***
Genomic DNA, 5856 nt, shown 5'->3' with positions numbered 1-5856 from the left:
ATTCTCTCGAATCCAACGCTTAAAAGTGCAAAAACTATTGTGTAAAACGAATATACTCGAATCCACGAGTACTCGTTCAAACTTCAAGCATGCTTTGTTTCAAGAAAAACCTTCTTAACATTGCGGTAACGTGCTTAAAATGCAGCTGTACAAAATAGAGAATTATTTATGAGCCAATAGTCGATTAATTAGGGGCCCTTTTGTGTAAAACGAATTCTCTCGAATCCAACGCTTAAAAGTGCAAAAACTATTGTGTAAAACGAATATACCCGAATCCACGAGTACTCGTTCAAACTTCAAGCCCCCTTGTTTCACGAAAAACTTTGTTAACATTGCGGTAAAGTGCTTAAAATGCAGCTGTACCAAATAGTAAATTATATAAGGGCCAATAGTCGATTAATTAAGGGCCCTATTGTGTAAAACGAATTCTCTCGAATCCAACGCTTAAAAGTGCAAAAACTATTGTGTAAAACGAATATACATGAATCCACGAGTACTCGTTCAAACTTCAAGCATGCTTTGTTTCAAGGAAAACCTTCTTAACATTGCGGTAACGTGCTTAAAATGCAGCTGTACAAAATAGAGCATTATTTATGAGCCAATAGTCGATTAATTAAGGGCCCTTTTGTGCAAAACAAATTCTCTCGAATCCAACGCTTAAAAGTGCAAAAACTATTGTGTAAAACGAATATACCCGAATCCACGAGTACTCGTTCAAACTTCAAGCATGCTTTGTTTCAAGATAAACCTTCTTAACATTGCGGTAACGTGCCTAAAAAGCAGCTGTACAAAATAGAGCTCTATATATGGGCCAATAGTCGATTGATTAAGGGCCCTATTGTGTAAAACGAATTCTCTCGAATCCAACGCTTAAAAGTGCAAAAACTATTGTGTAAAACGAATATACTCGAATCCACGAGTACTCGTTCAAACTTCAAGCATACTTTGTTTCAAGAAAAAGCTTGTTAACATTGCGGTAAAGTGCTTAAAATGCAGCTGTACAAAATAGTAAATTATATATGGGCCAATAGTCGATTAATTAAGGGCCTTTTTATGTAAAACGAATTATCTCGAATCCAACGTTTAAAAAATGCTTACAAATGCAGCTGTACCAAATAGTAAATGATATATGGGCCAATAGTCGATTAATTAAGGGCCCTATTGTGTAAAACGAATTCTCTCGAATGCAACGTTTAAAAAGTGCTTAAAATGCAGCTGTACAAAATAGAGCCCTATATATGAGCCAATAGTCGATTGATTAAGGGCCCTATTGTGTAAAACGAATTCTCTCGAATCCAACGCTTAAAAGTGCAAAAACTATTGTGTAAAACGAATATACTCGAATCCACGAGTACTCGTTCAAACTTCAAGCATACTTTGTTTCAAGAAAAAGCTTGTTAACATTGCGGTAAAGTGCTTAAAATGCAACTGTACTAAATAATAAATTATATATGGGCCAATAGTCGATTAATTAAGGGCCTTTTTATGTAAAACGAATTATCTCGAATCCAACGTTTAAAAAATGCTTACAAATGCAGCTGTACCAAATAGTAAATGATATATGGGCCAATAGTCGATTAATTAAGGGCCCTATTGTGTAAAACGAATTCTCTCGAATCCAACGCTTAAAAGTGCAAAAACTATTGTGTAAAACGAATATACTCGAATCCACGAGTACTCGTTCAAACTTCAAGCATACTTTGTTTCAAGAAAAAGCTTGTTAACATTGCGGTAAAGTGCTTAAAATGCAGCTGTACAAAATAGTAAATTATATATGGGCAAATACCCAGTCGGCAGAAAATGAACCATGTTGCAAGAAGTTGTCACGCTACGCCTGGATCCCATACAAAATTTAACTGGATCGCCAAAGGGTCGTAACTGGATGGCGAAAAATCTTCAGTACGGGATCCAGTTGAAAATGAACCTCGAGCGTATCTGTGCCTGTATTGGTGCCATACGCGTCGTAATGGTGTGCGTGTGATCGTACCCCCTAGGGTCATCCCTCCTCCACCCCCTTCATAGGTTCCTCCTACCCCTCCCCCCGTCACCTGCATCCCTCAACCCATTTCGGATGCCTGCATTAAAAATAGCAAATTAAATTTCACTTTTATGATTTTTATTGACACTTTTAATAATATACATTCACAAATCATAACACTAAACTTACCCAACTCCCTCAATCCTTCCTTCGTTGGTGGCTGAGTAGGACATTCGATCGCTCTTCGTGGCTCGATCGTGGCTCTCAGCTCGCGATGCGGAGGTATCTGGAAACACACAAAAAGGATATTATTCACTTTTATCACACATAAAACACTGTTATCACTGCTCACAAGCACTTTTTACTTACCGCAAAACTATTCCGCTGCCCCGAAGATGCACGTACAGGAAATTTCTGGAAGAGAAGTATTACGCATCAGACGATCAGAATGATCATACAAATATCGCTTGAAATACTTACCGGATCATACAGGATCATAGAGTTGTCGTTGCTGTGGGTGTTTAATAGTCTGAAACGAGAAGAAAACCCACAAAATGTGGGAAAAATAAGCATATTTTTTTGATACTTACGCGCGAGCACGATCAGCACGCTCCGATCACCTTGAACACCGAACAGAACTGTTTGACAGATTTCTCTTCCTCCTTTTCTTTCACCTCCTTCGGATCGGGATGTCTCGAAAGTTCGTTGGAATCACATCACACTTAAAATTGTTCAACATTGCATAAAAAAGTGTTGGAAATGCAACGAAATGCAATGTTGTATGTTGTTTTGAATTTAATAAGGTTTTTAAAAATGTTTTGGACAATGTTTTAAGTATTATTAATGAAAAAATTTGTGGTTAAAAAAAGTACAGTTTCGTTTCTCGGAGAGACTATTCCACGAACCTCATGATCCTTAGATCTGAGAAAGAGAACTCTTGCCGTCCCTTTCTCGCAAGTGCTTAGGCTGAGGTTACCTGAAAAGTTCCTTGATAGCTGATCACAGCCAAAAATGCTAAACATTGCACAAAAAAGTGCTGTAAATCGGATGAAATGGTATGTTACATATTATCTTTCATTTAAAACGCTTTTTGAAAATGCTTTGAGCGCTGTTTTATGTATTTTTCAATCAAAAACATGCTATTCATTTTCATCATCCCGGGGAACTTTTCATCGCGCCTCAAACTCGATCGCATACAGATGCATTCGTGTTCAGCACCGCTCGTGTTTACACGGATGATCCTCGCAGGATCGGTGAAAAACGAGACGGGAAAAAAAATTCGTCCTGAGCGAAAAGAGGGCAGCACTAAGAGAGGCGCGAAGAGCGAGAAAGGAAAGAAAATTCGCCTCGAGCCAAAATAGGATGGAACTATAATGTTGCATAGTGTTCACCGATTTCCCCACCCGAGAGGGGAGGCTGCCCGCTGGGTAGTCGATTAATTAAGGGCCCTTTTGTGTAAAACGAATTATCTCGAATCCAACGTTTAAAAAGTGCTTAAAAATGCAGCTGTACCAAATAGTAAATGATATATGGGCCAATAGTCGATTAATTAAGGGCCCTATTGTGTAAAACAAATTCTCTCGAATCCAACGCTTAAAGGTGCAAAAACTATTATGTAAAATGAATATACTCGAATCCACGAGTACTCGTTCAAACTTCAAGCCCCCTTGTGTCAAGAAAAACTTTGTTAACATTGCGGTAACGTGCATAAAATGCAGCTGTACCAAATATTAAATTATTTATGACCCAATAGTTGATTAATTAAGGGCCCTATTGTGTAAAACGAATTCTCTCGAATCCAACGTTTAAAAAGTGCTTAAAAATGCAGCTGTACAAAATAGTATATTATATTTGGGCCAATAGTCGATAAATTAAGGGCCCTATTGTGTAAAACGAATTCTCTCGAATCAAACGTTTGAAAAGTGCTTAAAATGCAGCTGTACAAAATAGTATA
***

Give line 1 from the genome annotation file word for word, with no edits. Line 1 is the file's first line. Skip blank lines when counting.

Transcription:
Genomic DNA, 5856 nt, shown 5'->3' with positions numbered 1-5856 from the left: